Yeah, there was tons of stuff. The challenge team and the design teams and the stem teams came up with a lot of different ideas. And we came up with a lot of different rooms, that elements were built and tested, and for all kinds of reasons, they didn't make it into this season. But we have a lot of ideas for all the other rooms that players can explore in the future if we get another season.

It doesn't sound like anybody would be working directly from scratch, either. As Irad Eyar put it, the various teams currently have quite a few pieces of equipment stockpiled and ready to go if Netflix orders up Season 2.

There's a warehouse out there somewhere in the world that's like the warehouse at the end of Raiders of the Lost Ark. I think it's actually just north of Los Angeles. But there's actually in the warehouse that's holding a bunch of these props that sort of didn't make it into a room this time, and we're hoping we can sort of unlock that and open up those crates and bring them back.

I have to imagine that it was an extremely fun process to conceive the rooms and the various challenges that kept audiences entertained throughout Season 1. It would almost be hard to stop once that process started. At some point, everything you look at becomes a potential idea for a Floor Is Lava course, from grocery stores to playgrounds to the post office. (Note: it's not viewed as proper behavior to try and scale a wall of people's P.O. boxes.) I can only hope for Season 2 to come around and bring all their other ideas to life.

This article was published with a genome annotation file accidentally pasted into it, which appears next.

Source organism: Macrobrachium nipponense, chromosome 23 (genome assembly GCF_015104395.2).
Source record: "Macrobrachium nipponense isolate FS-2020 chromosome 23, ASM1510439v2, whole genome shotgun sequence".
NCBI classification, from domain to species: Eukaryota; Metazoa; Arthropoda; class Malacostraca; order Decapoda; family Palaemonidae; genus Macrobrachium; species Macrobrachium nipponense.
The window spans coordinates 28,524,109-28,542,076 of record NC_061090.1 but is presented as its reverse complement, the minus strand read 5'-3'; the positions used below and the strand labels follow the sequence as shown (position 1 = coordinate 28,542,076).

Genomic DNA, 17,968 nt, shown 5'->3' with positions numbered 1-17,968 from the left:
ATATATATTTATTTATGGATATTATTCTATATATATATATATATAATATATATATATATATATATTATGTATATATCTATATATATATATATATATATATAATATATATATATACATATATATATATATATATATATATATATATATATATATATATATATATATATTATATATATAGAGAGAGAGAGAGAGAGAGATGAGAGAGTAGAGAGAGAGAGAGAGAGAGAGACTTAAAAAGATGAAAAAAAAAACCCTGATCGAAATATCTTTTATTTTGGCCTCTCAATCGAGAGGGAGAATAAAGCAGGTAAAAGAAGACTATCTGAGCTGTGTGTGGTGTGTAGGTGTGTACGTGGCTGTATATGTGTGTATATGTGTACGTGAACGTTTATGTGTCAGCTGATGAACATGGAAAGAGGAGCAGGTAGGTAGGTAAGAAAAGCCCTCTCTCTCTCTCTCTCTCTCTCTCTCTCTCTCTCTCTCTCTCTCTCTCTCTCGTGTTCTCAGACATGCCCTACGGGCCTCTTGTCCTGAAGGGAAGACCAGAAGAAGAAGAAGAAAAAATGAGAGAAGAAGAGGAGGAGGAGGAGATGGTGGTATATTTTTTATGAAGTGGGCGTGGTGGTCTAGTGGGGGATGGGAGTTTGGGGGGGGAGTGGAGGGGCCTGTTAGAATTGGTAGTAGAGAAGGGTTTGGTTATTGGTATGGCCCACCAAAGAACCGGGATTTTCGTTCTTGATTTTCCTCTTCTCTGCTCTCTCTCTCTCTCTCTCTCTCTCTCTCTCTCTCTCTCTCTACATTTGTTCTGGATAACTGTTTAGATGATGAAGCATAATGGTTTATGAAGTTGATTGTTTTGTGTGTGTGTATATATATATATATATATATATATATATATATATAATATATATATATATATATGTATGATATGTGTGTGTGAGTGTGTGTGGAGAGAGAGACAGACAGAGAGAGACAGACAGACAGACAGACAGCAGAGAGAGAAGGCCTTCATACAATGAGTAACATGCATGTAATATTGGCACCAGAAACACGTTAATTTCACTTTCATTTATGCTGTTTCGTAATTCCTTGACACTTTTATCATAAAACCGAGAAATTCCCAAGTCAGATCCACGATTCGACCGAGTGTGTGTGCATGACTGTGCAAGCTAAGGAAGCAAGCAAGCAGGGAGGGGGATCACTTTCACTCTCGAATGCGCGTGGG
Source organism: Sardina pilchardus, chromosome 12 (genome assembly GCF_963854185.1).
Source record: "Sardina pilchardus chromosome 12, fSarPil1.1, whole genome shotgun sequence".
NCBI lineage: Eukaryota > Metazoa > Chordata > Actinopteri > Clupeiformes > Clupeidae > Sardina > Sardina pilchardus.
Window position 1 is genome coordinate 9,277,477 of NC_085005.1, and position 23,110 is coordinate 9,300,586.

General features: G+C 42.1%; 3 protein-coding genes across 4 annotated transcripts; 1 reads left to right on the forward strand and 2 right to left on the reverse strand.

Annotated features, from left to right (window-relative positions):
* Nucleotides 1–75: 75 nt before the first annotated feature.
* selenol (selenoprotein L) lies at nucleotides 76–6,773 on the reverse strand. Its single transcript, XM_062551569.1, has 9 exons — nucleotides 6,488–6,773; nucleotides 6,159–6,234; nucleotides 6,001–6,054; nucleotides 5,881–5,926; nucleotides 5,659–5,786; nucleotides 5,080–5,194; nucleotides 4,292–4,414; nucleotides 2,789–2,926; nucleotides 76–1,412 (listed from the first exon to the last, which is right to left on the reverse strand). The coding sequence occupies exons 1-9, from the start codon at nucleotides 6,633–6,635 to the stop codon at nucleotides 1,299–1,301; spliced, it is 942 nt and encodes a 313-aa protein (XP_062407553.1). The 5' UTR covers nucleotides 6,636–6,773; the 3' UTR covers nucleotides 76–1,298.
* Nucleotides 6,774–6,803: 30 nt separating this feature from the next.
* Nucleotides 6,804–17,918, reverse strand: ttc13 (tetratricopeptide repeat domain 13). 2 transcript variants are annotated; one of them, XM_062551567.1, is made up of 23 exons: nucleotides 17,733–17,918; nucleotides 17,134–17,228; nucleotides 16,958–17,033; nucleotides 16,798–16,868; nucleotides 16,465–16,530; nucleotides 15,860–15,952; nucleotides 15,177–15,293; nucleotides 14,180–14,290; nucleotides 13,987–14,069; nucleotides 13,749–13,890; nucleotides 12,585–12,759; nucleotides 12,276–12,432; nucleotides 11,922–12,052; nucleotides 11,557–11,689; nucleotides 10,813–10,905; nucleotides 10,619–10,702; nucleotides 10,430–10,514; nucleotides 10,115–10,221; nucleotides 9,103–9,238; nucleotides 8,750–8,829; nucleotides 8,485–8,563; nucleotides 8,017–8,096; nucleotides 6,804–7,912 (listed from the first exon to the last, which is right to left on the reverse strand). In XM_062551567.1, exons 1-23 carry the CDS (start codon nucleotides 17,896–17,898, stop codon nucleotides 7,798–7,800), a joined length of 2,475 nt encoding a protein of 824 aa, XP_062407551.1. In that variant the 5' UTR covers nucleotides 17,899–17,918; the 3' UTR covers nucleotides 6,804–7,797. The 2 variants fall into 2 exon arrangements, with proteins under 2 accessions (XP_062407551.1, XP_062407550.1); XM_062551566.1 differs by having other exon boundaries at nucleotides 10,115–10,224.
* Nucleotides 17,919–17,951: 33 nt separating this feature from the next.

For anyone who wants to know the best thing to do to try and make Floor Is Lava Season 2 happen, here's some key advice from Megan McGrath:

I think the main thing to let people know is: if they want more, and if they want a chance to try out, please, please, please watch the whole series, all 10 episodes. That's how Netflix will know that you like it, and you want it to come back. And we would love to make more.

You heard her, everyone! The best way to let Netflix know you want more Floor Is Lava is to make sure you're watching it. Go ahead and put it on even when no one is in the room. Put it on your phone while you're driving to work or while you're sleeping. The power is yours.

All ten episodes of Floor Is Lava Season 1 are currently available for streaming on Netflix, so be sure to check them out. For those in need of more to watch on the streaming giant in the near future, check out our 2020 Netflix schedule, while our Summer 2020 TV premiere guide will clue you in on a wider selection of upcoming programming.

Nick Venable
Assistant Managing Editor

Nick is a Cajun Country native, and is often asked why he doesn't sound like that's the case. His love for his wife and daughters is almost equaled by his love of gasp-for-breath laughter and gasp-for-breath horror. A lifetime spent in the vicinity of a television screen led to his current dream job, as well as his knowledge of too many TV themes and ad jingles.